And more to the point, how does it injure the Body of Christ to "be more Catholic?" And, lastly, if some of the congregation are offended by "adherence" to church canons, could it be that it is the congregant(s) who need(s) to find and gaze into their own Catholic mirror?
    I'm an old (convert) dog. I don't particularly enjoy sitting in a staff meeting with priest/celebrants biting my tongue most of the time, and occasionally reminding folks that, indeed, there are regulations, and that "we" are neither a Walmart nor a Home-Style Buffet cafeteria, but witnesses to truths gathered around an altar of sacrifice daily and mark the hours given us by God.
    I know I've used this word this week elsewhere here, but I'll take zeal over lukewarm 24/7/365.
    Cheerio,
    CtL
  • CharlesW
    Posts: 11,649
    No, lukewarm isn't so great either. My point is that working with congregations takes a great deal of tact and people skills. Sometimes well-intentioned musicians can do harm and set their objectives back years without realizing it, all because of their approach. Converts can be a mixed blessing. I have encountered convert musicians who have in their heads a romantic idealization of what they think the Church was like in some past, glory days. The Church doesn't stand still, it moves on, and probably wasn't at all like it is being imagined. The other extreme is the convert who has no understanding at all of what they Church does or is supposed to do musically. That usually creates a musical disaster.

    I will enclose something Alexandr the good Russian sent to me some time ago, that will be familiar to any easterner. It's called the "convert disease."


    "Evidently you have never met a true Mnogopravoslavnie convert. It goes like this: You are standing in the back of the Church, assisting the babyshki with their coats and filling the candle boxes. In walks in a young family. The father figure is in his early 30's, with hair in a pony tail and a beard that has not seen scissors in years. As he takes off his fur coat, he is wearing a rybashka with a belt, cossack pants and high boots (or if is really up there, oonychi- bast sandals!). Mama is next with not 1, but 3 scarves wrapped tightly around her head and wearing a hand stiched festival dress from Tula province. The children are all lined up, military fashion in maching rybashki and boots. They proceed to enter the Church, and fling themselves in full prostrations 3 times each as they light approx. 150 candles! As I approach them to let them know that they don't have to prostate for each candle, naturally I speak in Russian, assuming that they are straight off the boat from Dzedyshkagorod in the Northern Theibad. Much to my surprise, none of them speak Russian! It turns out that Barsenuphius Theophylact used to be Harry Smith, and is a convert from the Episcopal Church. Ok, all well and good. But during the service, one notices Barsenuphius becoming agitated. It appears that Father is not doing the full Monastic service. He has omitted several irmoi and polielai has been shortened to only 1/2 hour. Barsenuphius grabs his children in disgust and goes looking for a "True" Church that doesn't cater to people who are not willing to stand for 12 hour Saturday Vigil services. He has heard of a church only 300 miles away, under Archbishop Epitikimaximus, the last "true" bishop on earth, who does full Athonite style services everyday. There he is happy wearing his hair shirt, with 70 pounds of chains hanging around his neck, kneeling on bricks at home because his "starets", Bishop Epitikimaximus, has told him to mortify the flesh. But the telling this is, in 2 years, Barsenuphius Theophylact and his family are nowhere to be seen. He has decided that all Christians are heretics, and he and his family are now living in Tibet, practicing tantric Buddhism. Oh and Barsenuphius Theophylact is now called "OM".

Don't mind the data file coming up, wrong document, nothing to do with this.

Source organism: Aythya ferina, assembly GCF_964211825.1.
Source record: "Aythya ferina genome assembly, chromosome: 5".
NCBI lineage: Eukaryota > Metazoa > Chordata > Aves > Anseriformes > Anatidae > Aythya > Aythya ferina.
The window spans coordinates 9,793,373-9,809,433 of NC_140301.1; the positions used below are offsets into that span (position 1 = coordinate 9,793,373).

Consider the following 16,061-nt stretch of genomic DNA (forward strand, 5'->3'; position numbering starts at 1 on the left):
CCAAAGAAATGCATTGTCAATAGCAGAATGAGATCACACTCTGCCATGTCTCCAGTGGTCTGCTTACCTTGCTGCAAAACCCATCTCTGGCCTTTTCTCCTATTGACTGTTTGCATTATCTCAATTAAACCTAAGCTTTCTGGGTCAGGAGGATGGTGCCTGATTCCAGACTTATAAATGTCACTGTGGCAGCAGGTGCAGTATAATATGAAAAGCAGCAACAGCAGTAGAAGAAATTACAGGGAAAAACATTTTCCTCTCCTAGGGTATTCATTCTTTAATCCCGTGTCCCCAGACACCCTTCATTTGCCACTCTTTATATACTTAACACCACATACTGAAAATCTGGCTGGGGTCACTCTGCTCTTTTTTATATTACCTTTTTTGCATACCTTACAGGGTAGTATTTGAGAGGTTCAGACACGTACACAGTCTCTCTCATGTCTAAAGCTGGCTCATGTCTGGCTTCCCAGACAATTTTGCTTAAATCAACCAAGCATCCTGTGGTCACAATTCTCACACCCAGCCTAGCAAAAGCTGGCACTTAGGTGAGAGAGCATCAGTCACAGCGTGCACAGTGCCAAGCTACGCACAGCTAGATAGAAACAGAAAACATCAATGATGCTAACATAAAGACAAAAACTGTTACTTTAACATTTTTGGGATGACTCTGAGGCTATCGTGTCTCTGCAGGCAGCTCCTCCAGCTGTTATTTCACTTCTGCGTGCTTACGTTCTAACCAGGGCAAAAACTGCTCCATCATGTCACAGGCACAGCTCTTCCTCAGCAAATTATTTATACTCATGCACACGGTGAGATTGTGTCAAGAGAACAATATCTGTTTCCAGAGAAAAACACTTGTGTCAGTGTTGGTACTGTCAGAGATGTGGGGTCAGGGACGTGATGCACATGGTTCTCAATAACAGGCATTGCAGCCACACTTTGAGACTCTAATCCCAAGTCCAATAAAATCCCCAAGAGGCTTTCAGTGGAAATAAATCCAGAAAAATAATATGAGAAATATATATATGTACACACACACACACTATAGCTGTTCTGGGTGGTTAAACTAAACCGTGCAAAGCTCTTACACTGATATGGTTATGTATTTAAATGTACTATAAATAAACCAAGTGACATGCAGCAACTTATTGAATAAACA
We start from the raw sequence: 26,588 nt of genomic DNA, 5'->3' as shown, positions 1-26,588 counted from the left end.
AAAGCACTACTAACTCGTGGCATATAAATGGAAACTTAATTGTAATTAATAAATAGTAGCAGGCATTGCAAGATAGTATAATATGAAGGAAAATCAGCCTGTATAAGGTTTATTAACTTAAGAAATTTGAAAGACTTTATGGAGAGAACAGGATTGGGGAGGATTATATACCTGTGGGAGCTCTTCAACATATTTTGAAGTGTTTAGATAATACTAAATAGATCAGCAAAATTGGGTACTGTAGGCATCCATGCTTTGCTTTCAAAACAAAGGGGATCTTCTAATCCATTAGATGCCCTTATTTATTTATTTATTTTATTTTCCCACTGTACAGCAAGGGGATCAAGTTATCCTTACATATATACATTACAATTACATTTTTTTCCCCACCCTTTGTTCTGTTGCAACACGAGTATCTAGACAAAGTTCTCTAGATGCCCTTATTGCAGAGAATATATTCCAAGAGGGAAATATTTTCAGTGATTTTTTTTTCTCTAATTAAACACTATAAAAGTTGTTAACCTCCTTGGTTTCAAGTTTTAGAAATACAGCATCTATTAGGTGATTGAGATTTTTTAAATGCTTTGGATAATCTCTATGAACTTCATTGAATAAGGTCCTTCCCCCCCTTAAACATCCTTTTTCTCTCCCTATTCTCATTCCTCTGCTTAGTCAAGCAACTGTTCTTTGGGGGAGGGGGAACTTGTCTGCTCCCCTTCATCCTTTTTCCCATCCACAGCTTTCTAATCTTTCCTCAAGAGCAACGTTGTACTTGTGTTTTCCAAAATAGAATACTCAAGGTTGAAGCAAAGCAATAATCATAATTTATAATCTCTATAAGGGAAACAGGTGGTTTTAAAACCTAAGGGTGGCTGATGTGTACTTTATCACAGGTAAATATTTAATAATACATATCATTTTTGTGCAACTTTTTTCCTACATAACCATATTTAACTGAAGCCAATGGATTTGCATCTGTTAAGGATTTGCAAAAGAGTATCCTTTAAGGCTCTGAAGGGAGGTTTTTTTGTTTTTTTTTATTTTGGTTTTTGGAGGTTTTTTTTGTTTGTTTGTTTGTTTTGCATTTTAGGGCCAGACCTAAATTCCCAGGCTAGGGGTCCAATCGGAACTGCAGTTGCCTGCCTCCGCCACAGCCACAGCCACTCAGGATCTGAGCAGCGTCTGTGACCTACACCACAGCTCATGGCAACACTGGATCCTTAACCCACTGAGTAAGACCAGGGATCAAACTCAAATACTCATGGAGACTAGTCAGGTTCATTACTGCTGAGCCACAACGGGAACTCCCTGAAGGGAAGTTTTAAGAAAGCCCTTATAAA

This is what used to be known as the "Convert Disease"


    Alexandr"
  • CharlesW
    Posts: 11,649
    Jeff. I am in agreement with you on starting the discussion. Also that just any musical style is not allowed at Mass. A video quoting Pope Benedict would be wonderful.